Despite the 1Q19 budget surplus, authorities raised SR28 billion ($7.5 billion) in external bonds and SR22.5 billion ($6.0 billion) in domestic bonds. However, authorities only used SR9 billion ($2.4 billion) in external borrowing and SR16.5 billion ($4.4 billion) in domestic borrowing proceeds to finance the deficit over the first two months of 2019 (2m19). This suggests that the fiscal balance swung from a deficit of SR25.5 billion ($6.8 billion; 0.9 per cent  of GDP) over 2m19 to a surplus of SR27.8 billion ($7.4 billion; 0.9 per cent  of GDP) by end-1Q19 thanks to Saudi Aramco dividends.

The partial use in 1Q19 of the proceeds of the January external bond issuance suggests that the remainder of the proceeds ($5.1 billion) may have still not been repatriated. They could be used for budget financing over the remainder of 2019. The timing of the USD dividend payment of Saudi Aramco could explain the increase in government deposits in SAMA (SR51 billion; $13.7 billion) and SAMA Fx reserves (SR56 billion; $14.9 billion) in March.

Financing discrepancies persist

Reconciling debt issuance and withdrawals of government deposits at SAMA with reported budgetary financing may suggest off-budget spending over 2m19. Authorities do not report having used government deposits at SAMA for budget financing over 2m19. However, government deposits at SAMA dropped by SR30.7 billion ($8.2 billion; 1 per cent  of GDP) over 2m19 instead.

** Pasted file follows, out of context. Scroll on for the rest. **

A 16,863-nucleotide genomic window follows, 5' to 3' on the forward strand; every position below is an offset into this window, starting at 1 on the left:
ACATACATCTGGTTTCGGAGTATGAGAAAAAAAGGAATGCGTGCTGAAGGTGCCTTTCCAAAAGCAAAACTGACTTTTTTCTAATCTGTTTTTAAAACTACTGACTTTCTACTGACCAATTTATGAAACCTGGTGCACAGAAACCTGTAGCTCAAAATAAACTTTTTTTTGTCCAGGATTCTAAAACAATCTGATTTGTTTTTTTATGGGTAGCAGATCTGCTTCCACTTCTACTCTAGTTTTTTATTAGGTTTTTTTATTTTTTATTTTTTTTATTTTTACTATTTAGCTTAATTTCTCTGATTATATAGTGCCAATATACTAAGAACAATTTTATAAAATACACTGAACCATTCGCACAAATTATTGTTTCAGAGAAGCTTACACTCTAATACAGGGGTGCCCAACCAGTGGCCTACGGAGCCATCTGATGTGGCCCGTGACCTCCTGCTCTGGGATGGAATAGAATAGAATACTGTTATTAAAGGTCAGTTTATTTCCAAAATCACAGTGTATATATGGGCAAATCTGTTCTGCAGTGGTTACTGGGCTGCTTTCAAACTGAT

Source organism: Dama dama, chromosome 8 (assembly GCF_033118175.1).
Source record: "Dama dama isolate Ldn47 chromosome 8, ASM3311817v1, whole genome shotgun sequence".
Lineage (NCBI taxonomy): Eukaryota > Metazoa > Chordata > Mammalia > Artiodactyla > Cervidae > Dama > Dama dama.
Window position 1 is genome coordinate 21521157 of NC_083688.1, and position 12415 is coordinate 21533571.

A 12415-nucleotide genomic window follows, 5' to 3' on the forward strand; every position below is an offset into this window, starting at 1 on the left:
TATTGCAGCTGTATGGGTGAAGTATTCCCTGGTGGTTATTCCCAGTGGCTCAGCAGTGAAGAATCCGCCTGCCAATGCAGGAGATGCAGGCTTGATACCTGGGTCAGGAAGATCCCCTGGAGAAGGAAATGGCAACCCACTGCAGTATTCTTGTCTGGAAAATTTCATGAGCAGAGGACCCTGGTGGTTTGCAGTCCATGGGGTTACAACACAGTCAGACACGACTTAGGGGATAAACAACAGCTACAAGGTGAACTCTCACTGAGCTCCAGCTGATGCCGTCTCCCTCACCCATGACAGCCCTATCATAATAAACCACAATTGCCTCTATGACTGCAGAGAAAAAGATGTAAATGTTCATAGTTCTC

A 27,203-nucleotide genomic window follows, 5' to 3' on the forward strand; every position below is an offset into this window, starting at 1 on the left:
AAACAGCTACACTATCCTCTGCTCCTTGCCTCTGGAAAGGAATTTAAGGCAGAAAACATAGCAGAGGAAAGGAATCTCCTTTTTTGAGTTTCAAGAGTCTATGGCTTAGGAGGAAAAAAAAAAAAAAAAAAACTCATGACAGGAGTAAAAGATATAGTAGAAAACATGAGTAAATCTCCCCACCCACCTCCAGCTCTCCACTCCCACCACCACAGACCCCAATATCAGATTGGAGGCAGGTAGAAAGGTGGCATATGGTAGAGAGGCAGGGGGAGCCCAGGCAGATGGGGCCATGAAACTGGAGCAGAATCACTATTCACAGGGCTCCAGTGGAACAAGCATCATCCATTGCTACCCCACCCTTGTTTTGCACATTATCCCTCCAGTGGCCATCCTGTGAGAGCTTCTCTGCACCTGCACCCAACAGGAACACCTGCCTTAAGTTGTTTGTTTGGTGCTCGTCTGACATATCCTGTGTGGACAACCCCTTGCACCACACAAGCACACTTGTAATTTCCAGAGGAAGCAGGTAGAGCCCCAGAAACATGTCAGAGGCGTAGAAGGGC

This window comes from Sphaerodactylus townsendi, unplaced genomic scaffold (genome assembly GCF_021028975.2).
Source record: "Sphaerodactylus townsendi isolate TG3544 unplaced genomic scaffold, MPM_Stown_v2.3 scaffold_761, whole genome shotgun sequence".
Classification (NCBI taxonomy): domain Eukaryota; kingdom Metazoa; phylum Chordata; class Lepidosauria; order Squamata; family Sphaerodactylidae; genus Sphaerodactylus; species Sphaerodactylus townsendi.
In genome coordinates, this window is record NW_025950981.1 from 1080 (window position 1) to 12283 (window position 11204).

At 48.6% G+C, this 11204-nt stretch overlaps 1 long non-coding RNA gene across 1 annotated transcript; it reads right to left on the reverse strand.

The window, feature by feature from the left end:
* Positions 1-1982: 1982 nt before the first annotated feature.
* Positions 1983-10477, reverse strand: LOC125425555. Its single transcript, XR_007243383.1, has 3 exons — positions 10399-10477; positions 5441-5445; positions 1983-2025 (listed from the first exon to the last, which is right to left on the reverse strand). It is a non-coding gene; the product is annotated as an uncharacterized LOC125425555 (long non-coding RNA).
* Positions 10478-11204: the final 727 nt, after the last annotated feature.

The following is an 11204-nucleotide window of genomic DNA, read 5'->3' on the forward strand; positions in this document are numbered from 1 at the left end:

Discrepancies also exist over the whole 1Q19 period, although the implications are less clear. Government deposits at SAMA increased by SR20.9 billion ($5.6 billion; 0.7 per cent  of GDP) over 1Q19. However, the sum of the 1Q19 fiscal balance (SR27.8 billion), 1Q19 domestic issuance (SR22.5 billion) and the used proceeds of the external issuance (SR9 billion), suggests instead that the government deposits at SAMA should have dropped instead by SR3.7 billion ($1 billion; 0.1 per cent  of GDP).

Oil production response to Iran sanctions provides upside

The Saudi response to Iran sanctions could lead to higher oil production. BofAML estimates that every 250,000 bpd annual swing to Saudi oil production represents a change in its fiscal breakeven oil price by $2.2/bbl, leading to a 0.5ppt change in the fiscal balance, and a 0.8ppt change in real GDP growth.

BofAML expects the 2019 fiscal deficit to widen to SR230 billion ($61.5 billion; 7.7 per cent  of GDP) based on oil prices of $70/bbl and crude oil production of 10.2 million bpd, and on the assumption that Aramco dividends normalize.

Mega-projects provide growth upside from 2020 onwards

The report suggested that planned mega-projects could add up to c2ppt to real non-oil GDP growth in the medium-term. The possible finalization of the Saudi Aramco-Sabic-PIF deal could unlock $69.1 billion of financing to the PIF. This could support a first phase of mega-projects. Authorities suggest the transaction would close in 2020, implying the growth impact of PIF's off-budget capital spending could start to be felt next year.

Authorities suggest that Aramco would fund the transaction through a) a cash payment of 50 per cent  of the purchase price (adjusted for certain expenses) on the closing date; and, b) a seller loan in an amount equal to 50 per cent  of the purchase price ($34.5 billion). The seller loan will be secured by two separate promissory notes issued by Saudi Aramco in favour of the PIF.

The loan will be payable in two equal tranches due on 31 December 2020 and on 31 December 2021, each equivalent to 25 per cent  of the purchase price plus a loan charge of $0.25 billion ($17.5 billion). In the meantime, press reports suggest that the PIF is seeking to raise two syndicated loans of SR14 billion and $8-10 billion this year.


Copyright 2019 Al Hilal Publishing and Marketing Group

You may also like